Apple Market Share | July 30, 2005
I spend a lot of time in front of my computer. Probably more than most. So I want to make sure that I spend as little time as possible keeping my system running. Many years ago I used to use a PC and estimate that I’d spend around 2% of my time keeping the system in good working order. That could be installing software or patches, defragging the disk, or the occasional OS reinstall. Not a huge amount of time, but it does add up. These days I use a Mac, and the amount of time I spend on maintenance has easily dropped below 0.01%.
Because I use my computer all the time, I want it to be as pleasant an experience as possible. I want my computer to help me do my work, or at least not get in my way. A few months ago I was working on site for a client and was forced to use a Windows machine for two weeks. While the OS has definitely improved in the last few years, I still get the feeling that I’m fighting against the OS rather than working with it. And while Windows XP looks a little nicer than it’s predecessor, it still feels miles behind the Mac OX. Web pages just always look at lot nicer when viewed on a Mac than a PC, which is probably why most of the screenshots you see in books are taken on a Mac.
Now before the Windows users go on the defensive, I’m not saying that OS X is perfect. Like most computer systems, it has it’s quirks, oddities and annoyances. However I truly believe that it’s the best operating system around and will stay that way for a couple of years. At least until Vista debuts.
I have quite a bit of time, money and emotional attachment invested in Apple, so would hate for anything to happen to them. There have been a few moments in recent history where there future looked uncertain, but the success of the iPod coupled with the Mac mini seem to have secured their future, at least for the next couple of years. However I want Apple to thrive and one perceived guarantee of longevity is market share.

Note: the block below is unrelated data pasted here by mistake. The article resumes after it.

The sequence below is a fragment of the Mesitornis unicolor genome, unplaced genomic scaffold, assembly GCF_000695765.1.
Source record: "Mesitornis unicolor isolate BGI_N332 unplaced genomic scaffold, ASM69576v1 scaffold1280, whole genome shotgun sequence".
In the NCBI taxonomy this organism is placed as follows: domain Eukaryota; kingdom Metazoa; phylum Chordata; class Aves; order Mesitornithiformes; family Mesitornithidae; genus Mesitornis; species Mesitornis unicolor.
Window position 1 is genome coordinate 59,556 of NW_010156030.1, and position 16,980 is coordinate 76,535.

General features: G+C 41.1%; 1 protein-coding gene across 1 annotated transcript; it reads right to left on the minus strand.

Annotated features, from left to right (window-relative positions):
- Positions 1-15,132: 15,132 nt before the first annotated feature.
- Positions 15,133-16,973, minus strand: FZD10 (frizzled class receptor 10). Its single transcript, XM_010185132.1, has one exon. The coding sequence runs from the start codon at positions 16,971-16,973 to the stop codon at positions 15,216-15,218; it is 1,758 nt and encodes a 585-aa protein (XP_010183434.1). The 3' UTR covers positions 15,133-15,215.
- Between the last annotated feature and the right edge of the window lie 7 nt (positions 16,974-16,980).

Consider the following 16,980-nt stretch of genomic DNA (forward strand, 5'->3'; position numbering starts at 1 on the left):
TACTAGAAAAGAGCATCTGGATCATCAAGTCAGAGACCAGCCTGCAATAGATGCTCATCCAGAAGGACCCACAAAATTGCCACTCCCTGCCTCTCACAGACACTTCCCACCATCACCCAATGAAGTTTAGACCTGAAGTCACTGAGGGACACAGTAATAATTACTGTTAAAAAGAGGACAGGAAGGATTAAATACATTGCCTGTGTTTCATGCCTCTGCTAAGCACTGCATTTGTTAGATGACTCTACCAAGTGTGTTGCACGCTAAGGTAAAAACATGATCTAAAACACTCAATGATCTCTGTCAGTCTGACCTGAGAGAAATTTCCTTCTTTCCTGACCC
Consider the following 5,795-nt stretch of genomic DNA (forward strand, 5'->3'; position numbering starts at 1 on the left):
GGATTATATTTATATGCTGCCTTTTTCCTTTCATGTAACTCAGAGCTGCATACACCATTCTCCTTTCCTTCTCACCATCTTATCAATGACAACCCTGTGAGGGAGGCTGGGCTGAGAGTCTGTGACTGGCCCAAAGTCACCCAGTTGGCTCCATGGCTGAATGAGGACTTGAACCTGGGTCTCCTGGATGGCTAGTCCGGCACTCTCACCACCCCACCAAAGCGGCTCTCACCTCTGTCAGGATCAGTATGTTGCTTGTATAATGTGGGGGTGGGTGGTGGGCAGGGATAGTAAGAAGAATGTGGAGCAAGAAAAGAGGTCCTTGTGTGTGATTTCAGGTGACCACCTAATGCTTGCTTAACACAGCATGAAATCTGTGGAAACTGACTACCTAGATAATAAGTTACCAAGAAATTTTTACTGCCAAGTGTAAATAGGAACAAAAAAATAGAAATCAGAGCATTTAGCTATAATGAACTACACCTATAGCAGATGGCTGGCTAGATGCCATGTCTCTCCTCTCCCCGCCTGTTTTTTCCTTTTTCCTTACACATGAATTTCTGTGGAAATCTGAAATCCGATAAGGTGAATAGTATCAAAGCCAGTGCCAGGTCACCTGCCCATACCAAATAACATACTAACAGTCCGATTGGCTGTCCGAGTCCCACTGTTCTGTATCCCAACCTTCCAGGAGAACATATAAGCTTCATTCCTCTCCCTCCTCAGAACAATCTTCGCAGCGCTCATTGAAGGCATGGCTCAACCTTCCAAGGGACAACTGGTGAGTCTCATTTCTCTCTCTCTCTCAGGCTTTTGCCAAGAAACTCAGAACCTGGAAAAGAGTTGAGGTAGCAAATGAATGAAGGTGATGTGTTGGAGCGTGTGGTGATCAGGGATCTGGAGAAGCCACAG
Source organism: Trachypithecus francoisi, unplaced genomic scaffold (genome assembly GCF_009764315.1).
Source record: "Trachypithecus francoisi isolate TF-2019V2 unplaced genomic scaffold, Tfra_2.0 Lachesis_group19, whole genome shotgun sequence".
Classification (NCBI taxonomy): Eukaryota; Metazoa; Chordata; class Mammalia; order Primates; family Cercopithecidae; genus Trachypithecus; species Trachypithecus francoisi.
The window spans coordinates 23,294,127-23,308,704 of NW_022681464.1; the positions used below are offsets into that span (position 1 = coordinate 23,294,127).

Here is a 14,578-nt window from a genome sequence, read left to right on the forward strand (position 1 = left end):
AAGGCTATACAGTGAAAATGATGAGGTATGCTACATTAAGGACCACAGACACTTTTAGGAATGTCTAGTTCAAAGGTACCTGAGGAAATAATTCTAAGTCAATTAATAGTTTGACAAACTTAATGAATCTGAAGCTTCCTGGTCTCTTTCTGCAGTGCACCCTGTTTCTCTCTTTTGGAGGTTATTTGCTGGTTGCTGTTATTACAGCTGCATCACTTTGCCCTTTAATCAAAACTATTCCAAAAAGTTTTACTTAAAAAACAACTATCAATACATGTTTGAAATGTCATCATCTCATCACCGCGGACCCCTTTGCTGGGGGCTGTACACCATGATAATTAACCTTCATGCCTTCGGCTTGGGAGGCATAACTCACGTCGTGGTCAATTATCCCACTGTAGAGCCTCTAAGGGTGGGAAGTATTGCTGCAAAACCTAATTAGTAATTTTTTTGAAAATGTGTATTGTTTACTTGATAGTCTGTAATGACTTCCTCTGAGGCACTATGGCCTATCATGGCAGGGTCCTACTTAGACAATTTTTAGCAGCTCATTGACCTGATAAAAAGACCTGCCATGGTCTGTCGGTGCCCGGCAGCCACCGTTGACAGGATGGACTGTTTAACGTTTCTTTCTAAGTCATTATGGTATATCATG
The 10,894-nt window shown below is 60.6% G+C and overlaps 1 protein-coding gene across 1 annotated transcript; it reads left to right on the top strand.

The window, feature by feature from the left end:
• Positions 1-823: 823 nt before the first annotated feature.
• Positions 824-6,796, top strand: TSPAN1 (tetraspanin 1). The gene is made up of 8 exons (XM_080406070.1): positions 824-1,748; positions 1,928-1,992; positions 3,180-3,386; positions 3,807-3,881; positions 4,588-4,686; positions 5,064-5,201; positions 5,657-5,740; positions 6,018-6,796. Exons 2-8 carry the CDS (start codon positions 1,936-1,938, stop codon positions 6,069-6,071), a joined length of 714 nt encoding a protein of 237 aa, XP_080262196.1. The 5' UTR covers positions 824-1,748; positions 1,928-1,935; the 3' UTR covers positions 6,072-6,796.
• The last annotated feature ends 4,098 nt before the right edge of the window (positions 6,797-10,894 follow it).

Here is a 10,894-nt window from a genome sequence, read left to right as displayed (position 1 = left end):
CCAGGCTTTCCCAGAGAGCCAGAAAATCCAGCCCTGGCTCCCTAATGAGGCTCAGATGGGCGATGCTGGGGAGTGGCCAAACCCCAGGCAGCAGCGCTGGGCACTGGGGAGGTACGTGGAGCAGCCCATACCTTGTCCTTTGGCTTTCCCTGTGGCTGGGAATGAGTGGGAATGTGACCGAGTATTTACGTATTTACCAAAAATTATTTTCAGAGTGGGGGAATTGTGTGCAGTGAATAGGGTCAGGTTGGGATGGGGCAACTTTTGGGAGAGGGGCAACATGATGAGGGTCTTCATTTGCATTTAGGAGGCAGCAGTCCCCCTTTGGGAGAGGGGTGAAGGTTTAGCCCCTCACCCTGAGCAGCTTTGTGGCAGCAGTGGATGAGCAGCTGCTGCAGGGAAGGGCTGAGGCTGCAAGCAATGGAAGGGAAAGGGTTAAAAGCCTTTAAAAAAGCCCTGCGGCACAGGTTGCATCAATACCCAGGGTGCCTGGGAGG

Currently Apple has a US market share of 4.5 percent and a global market share of 2.5 percent. At first glance these figure seem pretty poor. However it’s worth putting that in perspective. 4.5 percent means that one in every 22 computers in the US is a Mac. When you think about it, that’s actually quite a lot.
Brighton seems to be the Mac capitol of the UK. Everywhere I go I see people with their iBooks or Powerbooks out. In WiFi cafes, in the park and on the beach. In fact a while ago there was a rumour circulating that outside of New York, there were more Apple computers per capita in Brighton than anywhere else in the world. Probably an urban myth, but it’s a believable one.
Most of my friends and colleagues own at least one Mac, and at conferences like SXSWi and @media, the halls are swarming with them. In fact spying a Dell or a Vaio at one of these events is a bit of an oddity.
Apple doesn’t have a huge cut of the larger computer market, but it does have a strong showing in the creative sector. Most web designers I know own a Mac or aspire to owning one. I wouldn’t say that this site is particularly Mac focused, although I do post the odd article about Apple here and there. However looking at my stats over a 6 month period shows that 26.5 percent of my site visitors are Mac users, 48 percent are Windows users and a further 23 percent are bots and news readers that don’t announce there OS.
So while Apples market share may appear small, it is actually a lot larger and more stable than you may imagine.
Posted at July 30, 2005 8:25 PM